Stretched across the confluence of the Wenatchee and Columbia rivers in North Central Washington, the city of Wenatchee is named after the Wenatchi Indian tribe. The word means “river which comes from canyons.”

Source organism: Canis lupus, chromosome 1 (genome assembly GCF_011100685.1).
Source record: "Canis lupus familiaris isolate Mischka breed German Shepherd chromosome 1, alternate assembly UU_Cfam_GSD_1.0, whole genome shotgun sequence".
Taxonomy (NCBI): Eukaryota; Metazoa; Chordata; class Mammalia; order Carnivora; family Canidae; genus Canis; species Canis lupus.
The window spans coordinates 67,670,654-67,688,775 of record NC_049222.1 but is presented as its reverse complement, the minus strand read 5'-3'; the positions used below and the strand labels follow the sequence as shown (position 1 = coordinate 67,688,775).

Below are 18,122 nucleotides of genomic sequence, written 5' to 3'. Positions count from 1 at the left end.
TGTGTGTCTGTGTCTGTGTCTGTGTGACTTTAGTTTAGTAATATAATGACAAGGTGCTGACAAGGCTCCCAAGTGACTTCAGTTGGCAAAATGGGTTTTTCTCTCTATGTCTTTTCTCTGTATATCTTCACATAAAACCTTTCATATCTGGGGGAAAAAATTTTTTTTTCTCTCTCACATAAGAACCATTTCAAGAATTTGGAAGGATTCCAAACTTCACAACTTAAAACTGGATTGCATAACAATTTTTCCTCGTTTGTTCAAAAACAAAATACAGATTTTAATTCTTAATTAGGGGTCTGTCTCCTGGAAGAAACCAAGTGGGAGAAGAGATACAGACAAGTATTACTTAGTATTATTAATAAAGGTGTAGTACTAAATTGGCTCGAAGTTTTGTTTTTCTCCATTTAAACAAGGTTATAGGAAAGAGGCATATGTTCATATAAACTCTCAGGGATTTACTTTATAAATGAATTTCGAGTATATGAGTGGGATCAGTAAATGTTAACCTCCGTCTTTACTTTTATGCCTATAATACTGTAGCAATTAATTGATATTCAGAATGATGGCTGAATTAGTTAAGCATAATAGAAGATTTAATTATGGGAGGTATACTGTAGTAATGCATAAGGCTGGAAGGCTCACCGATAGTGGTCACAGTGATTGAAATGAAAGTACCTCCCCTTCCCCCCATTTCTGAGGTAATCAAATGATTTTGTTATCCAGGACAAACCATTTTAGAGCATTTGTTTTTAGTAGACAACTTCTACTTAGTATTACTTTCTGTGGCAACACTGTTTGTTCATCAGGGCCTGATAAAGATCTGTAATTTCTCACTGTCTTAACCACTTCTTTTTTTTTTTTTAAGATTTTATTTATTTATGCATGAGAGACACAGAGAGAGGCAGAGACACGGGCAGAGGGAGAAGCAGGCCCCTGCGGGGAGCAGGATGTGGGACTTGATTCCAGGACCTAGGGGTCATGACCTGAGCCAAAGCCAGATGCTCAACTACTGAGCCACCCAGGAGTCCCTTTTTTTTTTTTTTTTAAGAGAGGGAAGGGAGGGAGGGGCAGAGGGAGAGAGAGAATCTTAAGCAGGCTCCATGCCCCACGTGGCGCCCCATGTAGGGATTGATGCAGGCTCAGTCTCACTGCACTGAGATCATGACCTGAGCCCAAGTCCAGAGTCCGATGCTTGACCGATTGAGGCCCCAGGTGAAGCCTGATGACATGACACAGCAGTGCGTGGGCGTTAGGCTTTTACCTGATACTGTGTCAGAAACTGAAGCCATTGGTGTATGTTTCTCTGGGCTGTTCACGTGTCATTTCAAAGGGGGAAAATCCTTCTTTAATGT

Most people know Wenatchee as the self-proclaimed “Apple Capital of the World,” but the area wasn’t always known for its fruit-bearing trees. Despite rich volcanic soil, this land on the eastern slopes of the Cascade Mountains was too barren for significant yield. That changed in 1903 when the Highline Canal was built to irrigate the soil. The land was planted with apple trees and since then has become one of the world’s largest producers of the fruit.

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